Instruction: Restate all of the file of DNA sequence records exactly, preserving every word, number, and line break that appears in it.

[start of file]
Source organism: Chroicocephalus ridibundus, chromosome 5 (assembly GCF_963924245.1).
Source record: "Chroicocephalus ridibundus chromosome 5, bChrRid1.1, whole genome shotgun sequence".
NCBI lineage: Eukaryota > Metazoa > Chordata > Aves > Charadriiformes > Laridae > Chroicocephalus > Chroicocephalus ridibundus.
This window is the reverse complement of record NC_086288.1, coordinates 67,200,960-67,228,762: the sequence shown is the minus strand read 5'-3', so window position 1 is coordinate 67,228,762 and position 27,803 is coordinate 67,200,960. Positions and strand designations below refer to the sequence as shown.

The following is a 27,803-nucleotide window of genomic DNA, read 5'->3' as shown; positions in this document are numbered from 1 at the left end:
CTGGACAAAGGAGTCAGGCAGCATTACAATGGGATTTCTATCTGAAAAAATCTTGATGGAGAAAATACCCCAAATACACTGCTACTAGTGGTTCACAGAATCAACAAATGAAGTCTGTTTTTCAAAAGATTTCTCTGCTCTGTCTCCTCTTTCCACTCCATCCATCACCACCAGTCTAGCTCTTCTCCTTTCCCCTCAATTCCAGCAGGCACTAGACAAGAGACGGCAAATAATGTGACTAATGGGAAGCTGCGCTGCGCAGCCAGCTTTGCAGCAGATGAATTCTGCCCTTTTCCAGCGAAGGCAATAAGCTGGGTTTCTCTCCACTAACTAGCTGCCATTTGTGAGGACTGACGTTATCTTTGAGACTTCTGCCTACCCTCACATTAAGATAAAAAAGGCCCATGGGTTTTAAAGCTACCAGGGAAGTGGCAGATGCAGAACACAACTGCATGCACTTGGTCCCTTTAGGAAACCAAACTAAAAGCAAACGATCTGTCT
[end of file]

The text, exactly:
Source organism: Chroicocephalus ridibundus, chromosome 5 (assembly GCF_963924245.1).
Source record: "Chroicocephalus ridibundus chromosome 5, bChrRid1.1, whole genome shotgun sequence".
NCBI lineage: Eukaryota > Metazoa > Chordata > Aves > Charadriiformes > Laridae > Chroicocephalus > Chroicocephalus ridibundus.
This window is the reverse complement of record NC_086288.1, coordinates 67,200,960-67,228,762: the sequence shown is the minus strand read 5'-3', so window position 1 is coordinate 67,228,762 and position 27,803 is coordinate 67,200,960. Positions and strand designations below refer to the sequence as shown.

The following is a 27,803-nucleotide window of genomic DNA, read 5'->3' as shown; positions in this document are numbered from 1 at the left end:
CTGGACAAAGGAGTCAGGCAGCATTACAATGGGATTTCTATCTGAAAAAATCTTGATGGAGAAAATACCCCAAATACACTGCTACTAGTGGTTCACAGAATCAACAAATGAAGTCTGTTTTTCAAAAGATTTCTCTGCTCTGTCTCCTCTTTCCACTCCATCCATCACCACCAGTCTAGCTCTTCTCCTTTCCCCTCAATTCCAGCAGGCACTAGACAAGAGACGGCAAATAATGTGACTAATGGGAAGCTGCGCTGCGCAGCCAGCTTTGCAGCAGATGAATTCTGCCCTTTTCCAGCGAAGGCAATAAGCTGGGTTTCTCTCCACTAACTAGCTGCCATTTGTGAGGACTGACGTTATCTTTGAGACTTCTGCCTACCCTCACATTAAGATAAAAAAGGCCCATGGGTTTTAAAGCTACCAGGGAAGTGGCAGATGCAGAACACAACTGCATGCACTTGGTCCCTTTAGGAAACCAAACTAAAAGCAAACGATCTGTCT